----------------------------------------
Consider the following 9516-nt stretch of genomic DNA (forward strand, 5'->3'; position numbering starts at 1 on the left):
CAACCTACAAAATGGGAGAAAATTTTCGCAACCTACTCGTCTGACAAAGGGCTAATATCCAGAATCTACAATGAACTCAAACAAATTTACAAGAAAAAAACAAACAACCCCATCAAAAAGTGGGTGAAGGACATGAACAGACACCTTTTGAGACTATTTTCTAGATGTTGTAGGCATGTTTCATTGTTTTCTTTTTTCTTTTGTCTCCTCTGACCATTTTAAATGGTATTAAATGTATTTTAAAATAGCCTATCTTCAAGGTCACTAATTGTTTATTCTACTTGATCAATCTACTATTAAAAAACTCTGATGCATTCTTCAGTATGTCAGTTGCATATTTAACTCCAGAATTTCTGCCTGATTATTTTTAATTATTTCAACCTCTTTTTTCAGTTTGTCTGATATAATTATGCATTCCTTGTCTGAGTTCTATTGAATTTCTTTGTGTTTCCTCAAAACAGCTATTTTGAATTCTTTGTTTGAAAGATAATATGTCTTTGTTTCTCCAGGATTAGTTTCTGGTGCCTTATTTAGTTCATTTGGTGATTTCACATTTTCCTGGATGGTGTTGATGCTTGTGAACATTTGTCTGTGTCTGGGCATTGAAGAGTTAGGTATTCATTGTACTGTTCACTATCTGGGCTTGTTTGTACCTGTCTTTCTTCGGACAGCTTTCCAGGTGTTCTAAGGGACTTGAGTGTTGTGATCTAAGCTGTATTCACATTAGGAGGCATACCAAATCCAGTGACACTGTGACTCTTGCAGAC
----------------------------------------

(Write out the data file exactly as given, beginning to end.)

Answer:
Consider the following 9516-nt stretch of genomic DNA (forward strand, 5'->3'; position numbering starts at 1 on the left):
CAACCTACAAAATGGGAGAAAATTTTCGCAACCTACTCGTCTGACAAAGGGCTAATATCCAGAATCTACAATGAACTCAAACAAATTTACAAGAAAAAAACAAACAACCCCATCAAAAAGTGGGTGAAGGACATGAACAGACACCTTTTGAGACTATTTTCTAGATGTTGTAGGCATGTTTCATTGTTTTCTTTTTTCTTTTGTCTCCTCTGACCATTTTAAATGGTATTAAATGTATTTTAAAATAGCCTATCTTCAAGGTCACTAATTGTTTATTCTACTTGATCAATCTACTATTAAAAAACTCTGATGCATTCTTCAGTATGTCAGTTGCATATTTAACTCCAGAATTTCTGCCTGATTATTTTTAATTATTTCAACCTCTTTTTTCAGTTTGTCTGATATAATTATGCATTCCTTGTCTGAGTTCTATTGAATTTCTTTGTGTTTCCTCAAAACAGCTATTTTGAATTCTTTGTTTGAAAGATAATATGTCTTTGTTTCTCCAGGATTAGTTTCTGGTGCCTTATTTAGTTCATTTGGTGATTTCACATTTTCCTGGATGGTGTTGATGCTTGTGAACATTTGTCTGTGTCTGGGCATTGAAGAGTTAGGTATTCATTGTACTGTTCACTATCTGGGCTTGTTTGTACCTGTCTTTCTTCGGACAGCTTTCCAGGTGTTCTAAGGGACTTGAGTGTTGTGATCTAAGCTGTATTCACATTAGGAGGCATACCAAATCCAGTGACACTGTGACTCTTGCAGAC